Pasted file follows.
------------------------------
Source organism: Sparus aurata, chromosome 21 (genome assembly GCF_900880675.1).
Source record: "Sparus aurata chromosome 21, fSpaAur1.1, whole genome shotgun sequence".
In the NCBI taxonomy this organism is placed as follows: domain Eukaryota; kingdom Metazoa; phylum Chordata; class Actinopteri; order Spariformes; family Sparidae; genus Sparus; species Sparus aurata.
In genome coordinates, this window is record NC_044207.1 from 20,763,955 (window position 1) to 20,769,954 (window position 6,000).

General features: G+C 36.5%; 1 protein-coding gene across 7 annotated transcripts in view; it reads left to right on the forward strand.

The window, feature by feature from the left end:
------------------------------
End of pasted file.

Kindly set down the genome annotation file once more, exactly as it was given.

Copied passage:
Source organism: Sparus aurata, chromosome 21 (genome assembly GCF_900880675.1).
Source record: "Sparus aurata chromosome 21, fSpaAur1.1, whole genome shotgun sequence".
In the NCBI taxonomy this organism is placed as follows: domain Eukaryota; kingdom Metazoa; phylum Chordata; class Actinopteri; order Spariformes; family Sparidae; genus Sparus; species Sparus aurata.
In genome coordinates, this window is record NC_044207.1 from 20,763,955 (window position 1) to 20,769,954 (window position 6,000).

General features: G+C 36.5%; 1 protein-coding gene across 7 annotated transcripts in view; it reads left to right on the forward strand.

The window, feature by feature from the left end: